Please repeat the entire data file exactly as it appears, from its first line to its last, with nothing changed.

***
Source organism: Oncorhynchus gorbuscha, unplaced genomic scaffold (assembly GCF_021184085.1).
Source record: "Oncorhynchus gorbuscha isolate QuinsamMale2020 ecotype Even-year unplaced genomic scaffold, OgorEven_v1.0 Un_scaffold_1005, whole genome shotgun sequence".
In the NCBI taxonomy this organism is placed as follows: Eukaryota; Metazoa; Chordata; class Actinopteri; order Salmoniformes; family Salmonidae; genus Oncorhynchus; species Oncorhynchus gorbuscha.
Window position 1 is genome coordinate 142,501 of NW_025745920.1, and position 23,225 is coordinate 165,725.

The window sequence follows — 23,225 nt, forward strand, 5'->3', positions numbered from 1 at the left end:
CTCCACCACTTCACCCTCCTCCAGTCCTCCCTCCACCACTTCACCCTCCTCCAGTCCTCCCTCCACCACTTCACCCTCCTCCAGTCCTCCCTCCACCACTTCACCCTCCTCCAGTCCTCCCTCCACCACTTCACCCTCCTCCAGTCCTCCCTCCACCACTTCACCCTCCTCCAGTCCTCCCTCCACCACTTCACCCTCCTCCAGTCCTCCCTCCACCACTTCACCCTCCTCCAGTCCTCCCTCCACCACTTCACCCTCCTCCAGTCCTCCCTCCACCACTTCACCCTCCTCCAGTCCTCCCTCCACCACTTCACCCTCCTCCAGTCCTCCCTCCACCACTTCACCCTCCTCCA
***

Source organism: Oncorhynchus gorbuscha, unplaced genomic scaffold (assembly GCF_021184085.1).
Source record: "Oncorhynchus gorbuscha isolate QuinsamMale2020 ecotype Even-year unplaced genomic scaffold, OgorEven_v1.0 Un_scaffold_1005, whole genome shotgun sequence".
In the NCBI taxonomy this organism is placed as follows: Eukaryota; Metazoa; Chordata; class Actinopteri; order Salmoniformes; family Salmonidae; genus Oncorhynchus; species Oncorhynchus gorbuscha.
Window position 1 is genome coordinate 142,501 of NW_025745920.1, and position 23,225 is coordinate 165,725.

The window sequence follows — 23,225 nt, forward strand, 5'->3', positions numbered from 1 at the left end:
CTCCACCACTTCACCCTCCTCCAGTCCTCCCTCCACCACTTCACCCTCCTCCAGTCCTCCCTCCACCACTTCACCCTCCTCCAGTCCTCCCTCCACCACTTCACCCTCCTCCAGTCCTCCCTCCACCACTTCACCCTCCTCCAGTCCTCCCTCCACCACTTCACCCTCCTCCAGTCCTCCCTCCACCACTTCACCCTCCTCCAGTCCTCCCTCCACCACTTCACCCTCCTCCAGTCCTCCCTCCACCACTTCACCCTCCTCCAGTCCTCCCTCCACCACTTCACCCTCCTCCAGTCCTCCCTCCACCACTTCACCCTCCTCCAGTCCTCCCTCCACCACTTCACCCTCCTCCA